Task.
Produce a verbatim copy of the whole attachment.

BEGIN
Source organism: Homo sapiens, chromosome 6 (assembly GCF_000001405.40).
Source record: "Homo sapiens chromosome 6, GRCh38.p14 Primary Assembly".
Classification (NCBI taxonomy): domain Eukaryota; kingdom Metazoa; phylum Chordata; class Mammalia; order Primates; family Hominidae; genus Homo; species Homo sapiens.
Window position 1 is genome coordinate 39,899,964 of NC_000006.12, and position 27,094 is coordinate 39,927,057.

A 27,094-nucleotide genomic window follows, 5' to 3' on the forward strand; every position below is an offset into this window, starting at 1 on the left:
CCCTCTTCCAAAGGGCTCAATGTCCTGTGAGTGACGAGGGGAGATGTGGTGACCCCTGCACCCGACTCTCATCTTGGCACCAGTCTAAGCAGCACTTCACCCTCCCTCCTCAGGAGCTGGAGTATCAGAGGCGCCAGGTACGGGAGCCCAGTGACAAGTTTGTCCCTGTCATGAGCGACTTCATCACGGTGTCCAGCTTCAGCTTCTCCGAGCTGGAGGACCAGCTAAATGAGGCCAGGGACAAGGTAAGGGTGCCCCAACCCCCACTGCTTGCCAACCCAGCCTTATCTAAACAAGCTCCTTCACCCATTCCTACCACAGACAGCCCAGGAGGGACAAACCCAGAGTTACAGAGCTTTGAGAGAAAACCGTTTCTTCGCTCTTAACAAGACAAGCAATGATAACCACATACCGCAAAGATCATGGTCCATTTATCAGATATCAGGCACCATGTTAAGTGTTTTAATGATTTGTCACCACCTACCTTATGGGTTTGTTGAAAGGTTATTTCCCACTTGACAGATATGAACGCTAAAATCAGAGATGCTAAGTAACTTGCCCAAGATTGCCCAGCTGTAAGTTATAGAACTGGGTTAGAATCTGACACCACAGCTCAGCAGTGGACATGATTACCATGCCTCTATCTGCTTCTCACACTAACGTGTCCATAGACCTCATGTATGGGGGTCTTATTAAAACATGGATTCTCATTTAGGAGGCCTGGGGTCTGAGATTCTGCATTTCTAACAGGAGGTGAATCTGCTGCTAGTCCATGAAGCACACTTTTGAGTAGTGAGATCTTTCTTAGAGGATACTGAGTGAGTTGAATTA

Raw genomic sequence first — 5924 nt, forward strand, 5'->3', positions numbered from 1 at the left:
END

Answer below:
Source organism: Homo sapiens, chromosome 6 (assembly GCF_000001405.40).
Source record: "Homo sapiens chromosome 6, GRCh38.p14 Primary Assembly".
Classification (NCBI taxonomy): domain Eukaryota; kingdom Metazoa; phylum Chordata; class Mammalia; order Primates; family Hominidae; genus Homo; species Homo sapiens.
Window position 1 is genome coordinate 39,899,964 of NC_000006.12, and position 27,094 is coordinate 39,927,057.

A 27,094-nucleotide genomic window follows, 5' to 3' on the forward strand; every position below is an offset into this window, starting at 1 on the left:
CCCTCTTCCAAAGGGCTCAATGTCCTGTGAGTGACGAGGGGAGATGTGGTGACCCCTGCACCCGACTCTCATCTTGGCACCAGTCTAAGCAGCACTTCACCCTCCCTCCTCAGGAGCTGGAGTATCAGAGGCGCCAGGTACGGGAGCCCAGTGACAAGTTTGTCCCTGTCATGAGCGACTTCATCACGGTGTCCAGCTTCAGCTTCTCCGAGCTGGAGGACCAGCTAAATGAGGCCAGGGACAAGGTAAGGGTGCCCCAACCCCCACTGCTTGCCAACCCAGCCTTATCTAAACAAGCTCCTTCACCCATTCCTACCACAGACAGCCCAGGAGGGACAAACCCAGAGTTACAGAGCTTTGAGAGAAAACCGTTTCTTCGCTCTTAACAAGACAAGCAATGATAACCACATACCGCAAAGATCATGGTCCATTTATCAGATATCAGGCACCATGTTAAGTGTTTTAATGATTTGTCACCACCTACCTTATGGGTTTGTTGAAAGGTTATTTCCCACTTGACAGATATGAACGCTAAAATCAGAGATGCTAAGTAACTTGCCCAAGATTGCCCAGCTGTAAGTTATAGAACTGGGTTAGAATCTGACACCACAGCTCAGCAGTGGACATGATTACCATGCCTCTATCTGCTTCTCACACTAACGTGTCCATAGACCTCATGTATGGGGGTCTTATTAAAACATGGATTCTCATTTAGGAGGCCTGGGGTCTGAGATTCTGCATTTCTAACAGGAGGTGAATCTGCTGCTAGTCCATGAAGCACACTTTTGAGTAGTGAGATCTTTCTTAGAGGATACTGAGTGAGTTGAATTA

Raw genomic sequence first — 5924 nt, forward strand, 5'->3', positions numbered from 1 at the left: